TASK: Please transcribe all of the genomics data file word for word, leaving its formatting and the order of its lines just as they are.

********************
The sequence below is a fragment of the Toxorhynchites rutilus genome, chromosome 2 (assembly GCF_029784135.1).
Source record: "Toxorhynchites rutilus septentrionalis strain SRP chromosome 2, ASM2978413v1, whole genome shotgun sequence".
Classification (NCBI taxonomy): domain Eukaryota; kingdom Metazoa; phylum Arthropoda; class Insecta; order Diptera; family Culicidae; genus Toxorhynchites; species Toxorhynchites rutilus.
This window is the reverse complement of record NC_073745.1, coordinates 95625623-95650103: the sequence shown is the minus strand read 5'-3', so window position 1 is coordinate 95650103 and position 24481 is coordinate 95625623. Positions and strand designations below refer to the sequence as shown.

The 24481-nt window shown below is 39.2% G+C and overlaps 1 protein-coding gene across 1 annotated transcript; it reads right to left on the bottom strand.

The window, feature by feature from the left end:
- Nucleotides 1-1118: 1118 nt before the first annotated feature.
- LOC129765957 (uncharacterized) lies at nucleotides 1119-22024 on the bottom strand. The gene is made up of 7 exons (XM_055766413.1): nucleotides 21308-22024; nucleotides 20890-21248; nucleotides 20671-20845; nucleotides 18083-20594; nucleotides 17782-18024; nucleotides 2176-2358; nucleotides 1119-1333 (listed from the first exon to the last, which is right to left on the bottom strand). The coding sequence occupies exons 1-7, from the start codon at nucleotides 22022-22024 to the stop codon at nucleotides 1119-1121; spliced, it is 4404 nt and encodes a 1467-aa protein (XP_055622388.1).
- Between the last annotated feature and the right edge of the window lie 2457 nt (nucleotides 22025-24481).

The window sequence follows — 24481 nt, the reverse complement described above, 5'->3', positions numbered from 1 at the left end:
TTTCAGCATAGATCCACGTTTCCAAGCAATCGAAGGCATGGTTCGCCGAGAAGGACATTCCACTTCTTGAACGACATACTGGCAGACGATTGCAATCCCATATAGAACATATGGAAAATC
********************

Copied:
The sequence below is a fragment of the Toxorhynchites rutilus genome, chromosome 2 (assembly GCF_029784135.1).
Source record: "Toxorhynchites rutilus septentrionalis strain SRP chromosome 2, ASM2978413v1, whole genome shotgun sequence".
Classification (NCBI taxonomy): domain Eukaryota; kingdom Metazoa; phylum Arthropoda; class Insecta; order Diptera; family Culicidae; genus Toxorhynchites; species Toxorhynchites rutilus.
This window is the reverse complement of record NC_073745.1, coordinates 95625623-95650103: the sequence shown is the minus strand read 5'-3', so window position 1 is coordinate 95650103 and position 24481 is coordinate 95625623. Positions and strand designations below refer to the sequence as shown.

The 24481-nt window shown below is 39.2% G+C and overlaps 1 protein-coding gene across 1 annotated transcript; it reads right to left on the bottom strand.

The window, feature by feature from the left end:
- Nucleotides 1-1118: 1118 nt before the first annotated feature.
- LOC129765957 (uncharacterized) lies at nucleotides 1119-22024 on the bottom strand. The gene is made up of 7 exons (XM_055766413.1): nucleotides 21308-22024; nucleotides 20890-21248; nucleotides 20671-20845; nucleotides 18083-20594; nucleotides 17782-18024; nucleotides 2176-2358; nucleotides 1119-1333 (listed from the first exon to the last, which is right to left on the bottom strand). The coding sequence occupies exons 1-7, from the start codon at nucleotides 22022-22024 to the stop codon at nucleotides 1119-1121; spliced, it is 4404 nt and encodes a 1467-aa protein (XP_055622388.1).
- Between the last annotated feature and the right edge of the window lie 2457 nt (nucleotides 22025-24481).

The window sequence follows — 24481 nt, the reverse complement described above, 5'->3', positions numbered from 1 at the left end:
TTTCAGCATAGATCCACGTTTCCAAGCAATCGAAGGCATGGTTCGCCGAGAAGGACATTCCACTTCTTGAACGACATACTGGCAGACGATTGCAATCCCATATAGAACATATGGAAAATC